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Residents, Mote react as red tide ravages tourism and marine life

STEVE REID
Editor & Publisher
sreid@lbknews.com

The ravages of the red tide are quickly leading to residents reacting not only to the unpleasant effects of the algael bloom, but to what some say is the failure of area scientists and politicians to directly face what they say are the exacerbating factors of human activity.

Take Longboater J. Duzgun. Duzgan took time to write Longboat Key News and said that “I believe the phosphate mines are responsible for this horrific tragedy.”

Duzgun went on to say that he will not and we can not rely on Mote Marine to find a solution because he suggests that Mote is a supporter of Mosaic phosphate mining company, which Duzgun says is leaking millions of tons of phosphorous into our watersheds every year.

Another writer accused Mote and Longboat Key News as having a “seemingly unwillingness to mention the other suspected contributors to the natural phenomena (red tide).”

The writer, Stuart Sinai, said that Mote was afraid to lose state support and the newspaper has failed to mention unregulated fertilizer overuse, runoff by corporate and sugar agriculture, uninspected septic tanks and phosphorous mining companies.

 

Crosby attempts to clear water

Mote President and CEO Dr. Michael Crosby has attributed much of the heightened emotion and finger pointing as a natural reaction to the devastating effects of the red tide. That said, Crosby has also strived to distinguish between the blue-green algael blooms that have occurred in freshwaters, and the red tide algae blooms that begin far offshore.

Crosby in a recent opinion entitled, “Harmful algael blooms in Southwest Florida,” said, “Let’s tone down the rhetoric and work together for solutions.” He said that excess nutrients — whether it be pollution, stormwater runoff, or any other source — clearly exacerbates both red tide as well as the blue-green algael blooms.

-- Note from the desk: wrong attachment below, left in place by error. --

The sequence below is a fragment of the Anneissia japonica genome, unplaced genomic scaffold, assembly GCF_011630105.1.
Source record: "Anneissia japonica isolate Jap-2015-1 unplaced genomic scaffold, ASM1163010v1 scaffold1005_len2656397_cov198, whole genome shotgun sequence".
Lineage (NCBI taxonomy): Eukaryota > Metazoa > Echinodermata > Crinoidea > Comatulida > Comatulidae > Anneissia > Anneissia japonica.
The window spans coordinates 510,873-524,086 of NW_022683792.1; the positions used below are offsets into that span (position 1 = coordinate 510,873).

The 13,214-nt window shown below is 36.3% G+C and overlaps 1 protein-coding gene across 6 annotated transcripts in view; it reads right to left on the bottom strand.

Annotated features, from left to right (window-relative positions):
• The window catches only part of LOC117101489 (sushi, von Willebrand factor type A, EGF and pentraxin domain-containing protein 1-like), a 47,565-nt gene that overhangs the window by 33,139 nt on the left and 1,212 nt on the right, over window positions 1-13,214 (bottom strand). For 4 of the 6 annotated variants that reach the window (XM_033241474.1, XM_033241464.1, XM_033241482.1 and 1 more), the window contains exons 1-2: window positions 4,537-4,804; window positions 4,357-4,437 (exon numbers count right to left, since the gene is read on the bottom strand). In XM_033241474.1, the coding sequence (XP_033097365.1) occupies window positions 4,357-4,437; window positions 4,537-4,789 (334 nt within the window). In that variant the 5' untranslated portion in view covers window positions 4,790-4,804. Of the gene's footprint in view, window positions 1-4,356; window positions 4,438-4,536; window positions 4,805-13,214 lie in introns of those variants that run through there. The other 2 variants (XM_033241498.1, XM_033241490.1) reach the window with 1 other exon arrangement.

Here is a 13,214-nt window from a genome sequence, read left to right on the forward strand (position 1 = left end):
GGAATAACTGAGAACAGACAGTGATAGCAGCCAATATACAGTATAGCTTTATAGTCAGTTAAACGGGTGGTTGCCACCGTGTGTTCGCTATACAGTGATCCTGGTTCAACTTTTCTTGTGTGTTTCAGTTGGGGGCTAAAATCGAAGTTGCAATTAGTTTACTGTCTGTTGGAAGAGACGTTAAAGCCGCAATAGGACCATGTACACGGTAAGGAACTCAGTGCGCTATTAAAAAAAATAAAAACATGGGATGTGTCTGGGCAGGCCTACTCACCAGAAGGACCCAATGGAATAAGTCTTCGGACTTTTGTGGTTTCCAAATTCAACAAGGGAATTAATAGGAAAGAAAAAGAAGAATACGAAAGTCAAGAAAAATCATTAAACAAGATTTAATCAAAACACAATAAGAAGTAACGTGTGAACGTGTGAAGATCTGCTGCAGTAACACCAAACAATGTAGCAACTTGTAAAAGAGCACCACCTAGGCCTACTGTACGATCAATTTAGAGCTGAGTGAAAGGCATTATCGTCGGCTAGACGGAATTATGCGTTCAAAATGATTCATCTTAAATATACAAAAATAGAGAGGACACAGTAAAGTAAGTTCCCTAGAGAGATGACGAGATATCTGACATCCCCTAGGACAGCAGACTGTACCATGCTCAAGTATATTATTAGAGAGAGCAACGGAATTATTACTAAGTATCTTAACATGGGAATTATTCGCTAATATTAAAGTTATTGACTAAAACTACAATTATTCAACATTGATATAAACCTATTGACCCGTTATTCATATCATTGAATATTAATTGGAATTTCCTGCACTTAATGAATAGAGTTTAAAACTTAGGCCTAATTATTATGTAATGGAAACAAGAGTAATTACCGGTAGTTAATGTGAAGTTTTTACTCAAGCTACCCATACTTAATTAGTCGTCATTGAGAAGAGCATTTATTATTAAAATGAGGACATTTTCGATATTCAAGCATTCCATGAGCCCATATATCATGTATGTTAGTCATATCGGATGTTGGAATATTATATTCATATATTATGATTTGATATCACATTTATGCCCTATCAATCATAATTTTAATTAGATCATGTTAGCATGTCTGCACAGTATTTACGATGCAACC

Crosby said that more research is needed in his view to establish a connection between the decay of the freshwater algae when it hits the Gulf and whether that influences and feeds the red tide.

Crosby says that although red tide is naturally occurring, “…the type of intense bloom we are experiencing now is not normal, but it is also not unprecendented. It is also clear that the excess land-based nurtients flowing into Florida estuaries and coastal waters in stormwater runoff, rivers and creeks exacerbate the growth of harmful algae blooms.”

 

Sea of death

If any agency knows about the effects of the red tide first-hand, it would be Mote Marine, which has retreived more than a dozen dead bottlenose dolphins, 180 dead sea turtles, and more than a dozen turtles found on Friday alone.

Mote performs necropsies on the dead sea turtles and it is generally the red tide concentration in their system that builds up from ingesting contaminated food sources that kills the animal.

The culprit in red tide is the Karenia brevis algae, which forms the basis of the bloom that stretches for about 150 miles from Pinellas County south.

Governor Rick Scott has declared the red tide epidemic a State of Emergency, which will infuse millions of dollars to offset damages as well as to help market the region for tourism once the bloom subsides. While the area may experience relief in the coming days, experts warn the easterly winds that help drive the bloom offshore can subside and the red tide can return. Red tide blooms have historically been most severe in September and October.

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